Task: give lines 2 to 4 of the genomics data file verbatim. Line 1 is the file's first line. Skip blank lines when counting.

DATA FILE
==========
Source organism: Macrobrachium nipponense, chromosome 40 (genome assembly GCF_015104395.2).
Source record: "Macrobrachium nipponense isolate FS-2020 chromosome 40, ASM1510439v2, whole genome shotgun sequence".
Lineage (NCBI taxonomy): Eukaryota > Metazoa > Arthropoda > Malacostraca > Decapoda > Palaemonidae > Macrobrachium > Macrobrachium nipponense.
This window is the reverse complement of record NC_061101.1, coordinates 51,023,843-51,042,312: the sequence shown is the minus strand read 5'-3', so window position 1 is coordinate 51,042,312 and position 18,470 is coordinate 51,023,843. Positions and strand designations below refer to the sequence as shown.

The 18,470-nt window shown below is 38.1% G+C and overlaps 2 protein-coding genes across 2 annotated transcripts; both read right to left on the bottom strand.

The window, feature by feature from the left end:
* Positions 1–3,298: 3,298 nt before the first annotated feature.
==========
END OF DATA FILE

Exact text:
Source record: "Macrobrachium nipponense isolate FS-2020 chromosome 40, ASM1510439v2, whole genome shotgun sequence".
Lineage (NCBI taxonomy): Eukaryota > Metazoa > Arthropoda > Malacostraca > Decapoda > Palaemonidae > Macrobrachium > Macrobrachium nipponense.
This window is the reverse complement of record NC_061101.1, coordinates 51,023,843-51,042,312: the sequence shown is the minus strand read 5'-3', so window position 1 is coordinate 51,042,312 and position 18,470 is coordinate 51,023,843. Positions and strand designations below refer to the sequence as shown.